If critics and skeptics of alternative fuel vehicles were looking for some ammunition, they got plenty in August. Sales of electric vehicles (i.e., any automobile allowing for plug-in power) officially hit the skids in the U.S. to the tune of a 25% drop compared to last year.
So maybe it’s time to scrap those EV plans and get the public back on 100% gasoline cars, right? Not so fast. Since we like to look on the bright side, we’ll remind the doubters how three key vehicles are in refresh or full-redesign mode as we cruise into the fourth quarter of 2015. Likewise, several new plug-in hybrid EVs (PHEVs) are about to make their debuts or expand their presence on the U.S. market.
In other words, the darkest hour for electric vehicle sales is arriving just before dawn. Come September of next year, you might find the market shaken and predictions for death to the oil industry starting to come true.
For now, we acknowledge that the EV sales market took a major hit in August, its worst month of the year compared to last year’s data. Here were five scary things about the sales charts. The data comes from InsideEV’s always reliable monthly plug-in report card.
1. Tesla had its worst month since February.
Though it seems like every month for Tesla, August was a best-of-times, worst-of-times type run on the calendar. On one hand, company stock went charging head on the strength of an overwhelmingly positive review from Consumer Reports, adding about $4 billion in value over the course of a few days. On the other hand, Tesla sales volumes appeared to hit a seven-month low.
According to to Inside EVs, sales of the Model S in all its glorious variations amounted to 1,300 cars in August, the worst month since the EV maker sold 1,150 units in February. Reports of a power outage and shifts in production to accommodate the Model X and new Model S P90D make sense re: explaining the downturn. And that’s probably why Tesla doesn’t report monthly sales. Sometimes, things happen.
2. The departing Volt nearly stole the show.
If you had a choice between an outgoing PHEV with 38 miles of range or a fully redesigned model with more power and 53 miles of electric range for the same price, which would you pick? Of course, you would wait a few months and go for the 2016 Chevy Volt, but the soon-to-be-obsolete model took second place on the August sales charts (1,380 units), just barely behind the Nissan Leaf (1,393 units).
Incentives appear to be working for the 2015 Volt as the new model arrives in California and other markets for the fall season. Volt sales were nearly half what they were in August 2014 (2,511 units), so calling this car a success story suggests how weak the segment is at the moment.
3. The Nissan Leaf is far from the segment leader.
Even with its segment “win” in August at 1,393 units, Nissan struggled to maintain momentum for the all-electric Leaf in 2015 after setting the EV sales record in 2014. This year, the conversation has moved on to other plug-in cars and the Leaf has lost much of its market share despite its low MSRP.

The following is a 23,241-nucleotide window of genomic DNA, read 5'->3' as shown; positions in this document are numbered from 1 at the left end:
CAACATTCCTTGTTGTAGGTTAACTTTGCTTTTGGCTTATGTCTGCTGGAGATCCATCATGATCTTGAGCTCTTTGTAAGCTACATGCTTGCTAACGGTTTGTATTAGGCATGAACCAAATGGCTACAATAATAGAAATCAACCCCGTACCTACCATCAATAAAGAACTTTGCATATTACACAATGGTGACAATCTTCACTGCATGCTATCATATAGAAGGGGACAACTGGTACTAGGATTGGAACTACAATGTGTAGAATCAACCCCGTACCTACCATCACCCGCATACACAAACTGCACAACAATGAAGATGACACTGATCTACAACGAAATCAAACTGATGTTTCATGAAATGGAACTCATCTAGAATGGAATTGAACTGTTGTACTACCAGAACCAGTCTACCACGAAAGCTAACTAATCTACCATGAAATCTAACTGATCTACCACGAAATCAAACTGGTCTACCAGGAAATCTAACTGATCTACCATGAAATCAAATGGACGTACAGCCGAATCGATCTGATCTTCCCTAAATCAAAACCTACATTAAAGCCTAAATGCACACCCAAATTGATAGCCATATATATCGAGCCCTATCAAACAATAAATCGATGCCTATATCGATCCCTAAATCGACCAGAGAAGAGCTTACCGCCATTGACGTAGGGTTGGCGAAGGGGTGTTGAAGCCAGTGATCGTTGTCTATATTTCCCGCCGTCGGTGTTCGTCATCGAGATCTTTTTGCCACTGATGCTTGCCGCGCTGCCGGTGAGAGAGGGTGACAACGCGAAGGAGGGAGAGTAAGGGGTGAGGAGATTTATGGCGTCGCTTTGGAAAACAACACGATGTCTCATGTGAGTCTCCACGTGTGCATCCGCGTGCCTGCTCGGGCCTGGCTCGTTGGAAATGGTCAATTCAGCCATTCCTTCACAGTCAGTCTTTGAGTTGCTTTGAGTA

The updated Leaf, expected to arrive with over 100 miles of range, is the obvious culprit, but the mystery surrounding the new model is working against the existing one. In the case of the Chevy Volt, consumers know what is disappearing and what is coming and they can calculate if the incentives are worth the tradeoff. That hasn’t happened yet with the Leaf and the result is total limbo. Would you buy one if you thought you might get another 25 miles of range in an upcoming model? Without the right incentive, probably not.
4. The BMW i8 is outselling the Focus EV.
Choosing between the BMW i8 and the practical Ford Focus Electric is not a tough call on the surface, but you need about $140,000 to get into your plug-in hybrid supercar. That makes the Bimmer’s target market the 1% crowd while the Focus EV can be had for around $20,000 in many states (post-incentive).
Even with the six-figure price gap, the i8 is outselling the Focus Electric by about 40 vehicles through August. There’s nothing scary about that fact per se, but it is a reminder how a comfortable, affordable electric car with solid performance has no place on today’s auto market and the charging infrastructure existing in most U.S. cities. Because of the short range (76 miles), the Focus EV doesn’t make sense for daily drivers. Meanwhile, there’s a waiting list for a plug-in BMW supercar.
5. Sales of the Soul EV remain sluggish.
In a recent test of the Kia Soul EV in California, we found the little guy to be a worthy entry to the segment with 93 miles of range and reasonable price point. However, the mini utility car failed to crack triple digit sales in August for the sixth time in 2015. Its 93 sales and total for the year (622) are right on pace with the pricey Porsche plug-in hybrids.
Since Kia announced it was expanding its sales market to other states, we began to expect a shift upward in Soul EV sales. That isn’t happening, which is a shame because it trails only Tesla for the longest electric range on the U.S. market. What’s wrong with this picture?
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